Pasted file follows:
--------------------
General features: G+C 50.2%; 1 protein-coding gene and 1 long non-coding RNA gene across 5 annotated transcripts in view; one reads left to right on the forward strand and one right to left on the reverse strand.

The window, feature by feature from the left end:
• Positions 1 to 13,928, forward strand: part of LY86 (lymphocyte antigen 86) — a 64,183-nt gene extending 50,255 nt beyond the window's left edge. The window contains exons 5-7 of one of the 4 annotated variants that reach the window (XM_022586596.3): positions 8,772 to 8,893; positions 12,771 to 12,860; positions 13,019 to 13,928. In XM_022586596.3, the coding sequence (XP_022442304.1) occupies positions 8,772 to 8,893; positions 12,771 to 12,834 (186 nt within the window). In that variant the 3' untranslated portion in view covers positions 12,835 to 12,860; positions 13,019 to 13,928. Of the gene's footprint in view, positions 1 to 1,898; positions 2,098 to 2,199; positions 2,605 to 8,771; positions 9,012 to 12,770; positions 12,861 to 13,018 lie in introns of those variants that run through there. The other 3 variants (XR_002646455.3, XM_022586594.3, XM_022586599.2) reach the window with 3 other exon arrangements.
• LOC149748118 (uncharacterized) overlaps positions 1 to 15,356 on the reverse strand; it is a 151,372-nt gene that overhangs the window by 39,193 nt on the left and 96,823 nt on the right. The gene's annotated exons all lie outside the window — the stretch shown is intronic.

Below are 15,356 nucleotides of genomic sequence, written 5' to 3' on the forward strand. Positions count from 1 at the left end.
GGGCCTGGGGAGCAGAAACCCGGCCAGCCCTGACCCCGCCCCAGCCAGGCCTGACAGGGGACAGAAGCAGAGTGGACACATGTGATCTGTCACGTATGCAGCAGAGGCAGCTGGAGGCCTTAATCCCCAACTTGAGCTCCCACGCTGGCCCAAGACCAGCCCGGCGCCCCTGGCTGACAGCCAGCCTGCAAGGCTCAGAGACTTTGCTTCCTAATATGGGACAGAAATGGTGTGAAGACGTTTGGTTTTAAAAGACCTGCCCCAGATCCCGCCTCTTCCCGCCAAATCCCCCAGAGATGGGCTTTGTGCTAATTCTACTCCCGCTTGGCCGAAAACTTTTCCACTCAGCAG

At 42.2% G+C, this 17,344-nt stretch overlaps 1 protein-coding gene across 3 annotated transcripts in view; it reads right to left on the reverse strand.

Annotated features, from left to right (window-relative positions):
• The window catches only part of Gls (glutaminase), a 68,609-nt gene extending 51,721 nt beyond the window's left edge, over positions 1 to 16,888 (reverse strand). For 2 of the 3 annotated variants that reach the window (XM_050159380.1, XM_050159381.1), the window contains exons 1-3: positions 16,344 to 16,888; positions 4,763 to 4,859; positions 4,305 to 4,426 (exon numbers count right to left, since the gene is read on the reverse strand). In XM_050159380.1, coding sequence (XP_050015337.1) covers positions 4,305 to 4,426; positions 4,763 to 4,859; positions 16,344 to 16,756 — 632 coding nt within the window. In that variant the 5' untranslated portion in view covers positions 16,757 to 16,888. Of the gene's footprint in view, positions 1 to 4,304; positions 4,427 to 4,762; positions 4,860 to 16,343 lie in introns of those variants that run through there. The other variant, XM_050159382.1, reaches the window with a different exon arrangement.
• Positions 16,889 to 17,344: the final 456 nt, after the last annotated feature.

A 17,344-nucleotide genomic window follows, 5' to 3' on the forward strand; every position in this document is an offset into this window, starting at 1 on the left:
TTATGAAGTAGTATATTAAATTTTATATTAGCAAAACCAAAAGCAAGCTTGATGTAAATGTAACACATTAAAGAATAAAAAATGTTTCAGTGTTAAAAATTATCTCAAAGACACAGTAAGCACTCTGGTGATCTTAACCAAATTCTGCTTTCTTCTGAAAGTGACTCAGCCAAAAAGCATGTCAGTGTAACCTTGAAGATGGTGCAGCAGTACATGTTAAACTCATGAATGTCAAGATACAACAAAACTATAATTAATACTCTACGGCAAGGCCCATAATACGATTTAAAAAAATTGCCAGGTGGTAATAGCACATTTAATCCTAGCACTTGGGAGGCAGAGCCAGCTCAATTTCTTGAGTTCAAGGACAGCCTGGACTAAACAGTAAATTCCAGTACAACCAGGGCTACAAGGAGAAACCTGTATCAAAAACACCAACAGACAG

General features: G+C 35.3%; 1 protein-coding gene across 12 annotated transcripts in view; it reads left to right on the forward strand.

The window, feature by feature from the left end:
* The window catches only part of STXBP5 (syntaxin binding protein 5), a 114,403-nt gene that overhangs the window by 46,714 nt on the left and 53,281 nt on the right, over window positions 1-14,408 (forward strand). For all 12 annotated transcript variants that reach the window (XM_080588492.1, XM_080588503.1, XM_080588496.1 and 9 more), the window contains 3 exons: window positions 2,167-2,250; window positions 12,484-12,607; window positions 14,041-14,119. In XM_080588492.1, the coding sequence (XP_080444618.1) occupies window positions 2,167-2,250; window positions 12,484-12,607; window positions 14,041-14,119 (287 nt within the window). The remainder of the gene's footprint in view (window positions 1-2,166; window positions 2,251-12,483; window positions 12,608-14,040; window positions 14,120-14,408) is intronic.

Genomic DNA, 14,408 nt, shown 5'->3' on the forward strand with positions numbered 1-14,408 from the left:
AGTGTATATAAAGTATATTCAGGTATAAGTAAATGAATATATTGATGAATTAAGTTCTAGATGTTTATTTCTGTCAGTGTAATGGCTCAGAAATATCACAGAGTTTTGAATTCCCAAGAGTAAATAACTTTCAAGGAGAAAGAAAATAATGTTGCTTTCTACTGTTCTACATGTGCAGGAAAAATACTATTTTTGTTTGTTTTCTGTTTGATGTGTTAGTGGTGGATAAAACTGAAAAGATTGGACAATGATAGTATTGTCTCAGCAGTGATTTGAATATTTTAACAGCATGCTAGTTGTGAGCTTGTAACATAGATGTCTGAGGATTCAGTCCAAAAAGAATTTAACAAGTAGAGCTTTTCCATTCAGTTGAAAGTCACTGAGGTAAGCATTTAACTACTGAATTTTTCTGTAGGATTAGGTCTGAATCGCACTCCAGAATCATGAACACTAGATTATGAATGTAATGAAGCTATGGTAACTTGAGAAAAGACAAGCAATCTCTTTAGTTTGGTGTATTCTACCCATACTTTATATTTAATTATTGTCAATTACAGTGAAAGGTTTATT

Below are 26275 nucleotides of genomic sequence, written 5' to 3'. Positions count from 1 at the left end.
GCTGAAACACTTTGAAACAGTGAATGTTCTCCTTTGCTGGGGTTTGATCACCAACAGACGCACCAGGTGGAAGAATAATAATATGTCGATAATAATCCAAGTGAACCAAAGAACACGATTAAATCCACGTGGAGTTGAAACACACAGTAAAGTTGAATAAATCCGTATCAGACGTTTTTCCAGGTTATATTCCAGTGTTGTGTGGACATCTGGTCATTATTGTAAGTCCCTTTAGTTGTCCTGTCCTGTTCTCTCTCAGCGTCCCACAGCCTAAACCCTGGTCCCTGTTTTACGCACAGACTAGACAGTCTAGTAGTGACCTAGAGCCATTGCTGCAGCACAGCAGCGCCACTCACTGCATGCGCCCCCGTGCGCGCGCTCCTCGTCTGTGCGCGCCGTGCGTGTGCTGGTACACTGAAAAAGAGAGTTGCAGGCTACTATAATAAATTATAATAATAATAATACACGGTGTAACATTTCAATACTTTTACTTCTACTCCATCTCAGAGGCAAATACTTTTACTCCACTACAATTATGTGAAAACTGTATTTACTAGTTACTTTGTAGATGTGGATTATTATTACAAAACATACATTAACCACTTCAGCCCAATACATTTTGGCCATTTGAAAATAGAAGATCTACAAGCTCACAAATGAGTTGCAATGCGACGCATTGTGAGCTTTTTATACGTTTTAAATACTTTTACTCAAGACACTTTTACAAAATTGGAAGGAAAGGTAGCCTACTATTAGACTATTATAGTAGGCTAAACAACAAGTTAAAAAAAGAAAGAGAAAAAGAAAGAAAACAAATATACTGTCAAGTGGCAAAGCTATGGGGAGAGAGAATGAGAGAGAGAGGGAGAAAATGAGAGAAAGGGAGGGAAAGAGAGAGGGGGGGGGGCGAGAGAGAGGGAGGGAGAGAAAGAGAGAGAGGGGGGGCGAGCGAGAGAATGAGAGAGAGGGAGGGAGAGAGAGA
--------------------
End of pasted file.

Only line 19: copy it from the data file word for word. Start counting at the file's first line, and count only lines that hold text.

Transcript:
GCTGAAACACTTTGAAACAGTGAATGTTCTCCTTTGCTGGGGTTTGATCACCAACAGACGCACCAGGTGGAAGAATAATAATATGTCGATAATAATCCAAGTGAACCAAAGAACACGATTAAATCCACGTGGAGTTGAAACACACAGTAAAGTTGAATAAATCCGTATCAGACGTTTTTCCAGGTTATATTCCAGTGTTGTGTGGACATCTGGTCATTATTGTAAGTCCCTTTAGTTGTCCTGTCCTGTTCTCTCTCAGCGTCCCACAGCCTAAACCCTGGTCCCTGTTTTACGCACAGACTAGACAGTCTAGTAGTGACCTAGAGCCATTGCTGCAGCACAGCAGCGCCACTCACTGCATGCGCCCCCGTGCGCGCGCTCCTCGTCTGTGCGCGCCGTGCGTGTGCTGGTACACTGAAAAAGAGAGTTGCAGGCTACTATAATAAATTATAATAATAATAATACACGGTGTAACATTTCAATACTTTTACTTCTACTCCATCTCAGAGGCAAATACTTTTACTCCACTACAATTATGTGAAAACTGTATTTACTAGTTACTTTGTAGATGTGGATTATTATTACAAAACATACATTAACCACTTCAGCCCAATACATTTTGGCCATTTGAAAATAGAAGATCTACAAGCTCACAAATGAGTTGCAATGCGACGCATTGTGAGCTTTTTATACGTTTTAAATACTTTTACTCAAGACACTTTTACAAAATTGGAAGGAAAGGTAGCCTACTATTAGACTATTATAGTAGGCTAAACAACAAGTTAAAAAAAGAAAGAGAAAAAGAAAGAAAACAAATATACTGTCAAGTGGCAAAGCTATGGGGAGAGAGAATGAGAGAGAGAGGGAGAAAATGAGAGAAAGGGAGGGAAAGAGAGAGGGGGGGGGGCGAGAGAGAGGGAGGGAGAGAAAGAGAGAGAGGGGGGGCGAGCGAGAGAATGAGAGAGAGGGAGGGAGAGAGAGA